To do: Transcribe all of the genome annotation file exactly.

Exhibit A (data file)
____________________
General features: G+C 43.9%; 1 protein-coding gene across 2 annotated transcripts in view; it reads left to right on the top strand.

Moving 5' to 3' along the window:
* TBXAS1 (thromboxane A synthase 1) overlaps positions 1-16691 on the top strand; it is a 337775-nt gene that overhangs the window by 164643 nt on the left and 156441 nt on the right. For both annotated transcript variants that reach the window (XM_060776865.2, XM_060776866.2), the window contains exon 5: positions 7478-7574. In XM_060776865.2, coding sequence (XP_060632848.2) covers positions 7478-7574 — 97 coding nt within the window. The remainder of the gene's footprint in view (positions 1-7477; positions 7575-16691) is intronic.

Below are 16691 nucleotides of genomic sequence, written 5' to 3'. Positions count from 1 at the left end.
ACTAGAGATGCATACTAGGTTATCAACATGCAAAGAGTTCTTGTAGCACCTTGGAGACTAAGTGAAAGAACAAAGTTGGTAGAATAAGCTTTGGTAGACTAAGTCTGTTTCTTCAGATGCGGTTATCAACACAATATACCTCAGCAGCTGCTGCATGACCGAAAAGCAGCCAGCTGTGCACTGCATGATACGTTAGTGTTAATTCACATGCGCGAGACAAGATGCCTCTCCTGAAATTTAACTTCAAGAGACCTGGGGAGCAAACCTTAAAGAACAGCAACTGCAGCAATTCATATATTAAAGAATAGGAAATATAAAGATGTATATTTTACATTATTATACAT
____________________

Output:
General features: G+C 43.9%; 1 protein-coding gene across 2 annotated transcripts in view; it reads left to right on the top strand.

Moving 5' to 3' along the window:
* TBXAS1 (thromboxane A synthase 1) overlaps positions 1-16691 on the top strand; it is a 337775-nt gene that overhangs the window by 164643 nt on the left and 156441 nt on the right. For both annotated transcript variants that reach the window (XM_060776865.2, XM_060776866.2), the window contains exon 5: positions 7478-7574. In XM_060776865.2, coding sequence (XP_060632848.2) covers positions 7478-7574 — 97 coding nt within the window. The remainder of the gene's footprint in view (positions 1-7477; positions 7575-16691) is intronic.

Below are 16691 nucleotides of genomic sequence, written 5' to 3'. Positions count from 1 at the left end.
ACTAGAGATGCATACTAGGTTATCAACATGCAAAGAGTTCTTGTAGCACCTTGGAGACTAAGTGAAAGAACAAAGTTGGTAGAATAAGCTTTGGTAGACTAAGTCTGTTTCTTCAGATGCGGTTATCAACACAATATACCTCAGCAGCTGCTGCATGACCGAAAAGCAGCCAGCTGTGCACTGCATGATACGTTAGTGTTAATTCACATGCGCGAGACAAGATGCCTCTCCTGAAATTTAACTTCAAGAGACCTGGGGAGCAAACCTTAAAGAACAGCAACTGCAGCAATTCATATATTAAAGAATAGGAAATATAAAGATGTATATTTTACATTATTATACAT